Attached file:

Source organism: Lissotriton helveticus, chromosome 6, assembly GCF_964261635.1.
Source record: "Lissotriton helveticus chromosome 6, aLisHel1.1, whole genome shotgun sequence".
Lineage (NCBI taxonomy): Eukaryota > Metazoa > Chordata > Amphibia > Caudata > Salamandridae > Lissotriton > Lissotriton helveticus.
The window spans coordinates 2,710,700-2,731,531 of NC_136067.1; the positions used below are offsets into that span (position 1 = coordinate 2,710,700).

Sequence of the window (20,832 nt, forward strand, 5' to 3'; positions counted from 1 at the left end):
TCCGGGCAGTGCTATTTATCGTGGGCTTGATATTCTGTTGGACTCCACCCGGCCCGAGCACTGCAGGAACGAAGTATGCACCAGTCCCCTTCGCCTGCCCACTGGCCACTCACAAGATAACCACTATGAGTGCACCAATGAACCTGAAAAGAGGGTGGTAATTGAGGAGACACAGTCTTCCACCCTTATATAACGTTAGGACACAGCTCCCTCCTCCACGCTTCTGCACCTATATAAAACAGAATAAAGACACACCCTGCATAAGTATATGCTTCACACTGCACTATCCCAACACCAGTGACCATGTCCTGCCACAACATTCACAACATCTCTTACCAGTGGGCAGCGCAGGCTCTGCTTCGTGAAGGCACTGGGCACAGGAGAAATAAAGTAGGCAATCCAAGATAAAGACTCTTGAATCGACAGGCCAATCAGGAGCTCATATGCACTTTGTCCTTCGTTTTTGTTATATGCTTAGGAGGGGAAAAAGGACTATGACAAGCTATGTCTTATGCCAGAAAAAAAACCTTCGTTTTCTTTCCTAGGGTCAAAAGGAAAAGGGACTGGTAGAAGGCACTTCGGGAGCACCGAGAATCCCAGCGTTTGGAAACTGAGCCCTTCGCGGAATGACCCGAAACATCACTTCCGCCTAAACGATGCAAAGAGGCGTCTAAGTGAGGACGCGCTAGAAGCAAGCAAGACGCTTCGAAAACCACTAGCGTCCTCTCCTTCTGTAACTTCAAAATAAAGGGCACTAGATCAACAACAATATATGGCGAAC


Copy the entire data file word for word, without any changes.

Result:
Source organism: Lissotriton helveticus, chromosome 6, assembly GCF_964261635.1.
Source record: "Lissotriton helveticus chromosome 6, aLisHel1.1, whole genome shotgun sequence".
Lineage (NCBI taxonomy): Eukaryota > Metazoa > Chordata > Amphibia > Caudata > Salamandridae > Lissotriton > Lissotriton helveticus.
The window spans coordinates 2,710,700-2,731,531 of NC_136067.1; the positions used below are offsets into that span (position 1 = coordinate 2,710,700).

Sequence of the window (20,832 nt, forward strand, 5' to 3'; positions counted from 1 at the left end):
TCCGGGCAGTGCTATTTATCGTGGGCTTGATATTCTGTTGGACTCCACCCGGCCCGAGCACTGCAGGAACGAAGTATGCACCAGTCCCCTTCGCCTGCCCACTGGCCACTCACAAGATAACCACTATGAGTGCACCAATGAACCTGAAAAGAGGGTGGTAATTGAGGAGACACAGTCTTCCACCCTTATATAACGTTAGGACACAGCTCCCTCCTCCACGCTTCTGCACCTATATAAAACAGAATAAAGACACACCCTGCATAAGTATATGCTTCACACTGCACTATCCCAACACCAGTGACCATGTCCTGCCACAACATTCACAACATCTCTTACCAGTGGGCAGCGCAGGCTCTGCTTCGTGAAGGCACTGGGCACAGGAGAAATAAAGTAGGCAATCCAAGATAAAGACTCTTGAATCGACAGGCCAATCAGGAGCTCATATGCACTTTGTCCTTCGTTTTTGTTATATGCTTAGGAGGGGAAAAAGGACTATGACAAGCTATGTCTTATGCCAGAAAAAAAACCTTCGTTTTCTTTCCTAGGGTCAAAAGGAAAAGGGACTGGTAGAAGGCACTTCGGGAGCACCGAGAATCCCAGCGTTTGGAAACTGAGCCCTTCGCGGAATGACCCGAAACATCACTTCCGCCTAAACGATGCAAAGAGGCGTCTAAGTGAGGACGCGCTAGAAGCAAGCAAGACGCTTCGAAAACCACTAGCGTCCTCTCCTTCTGTAACTTCAAAATAAAGGGCACTAGATCAACAACAATATATGGCGAAC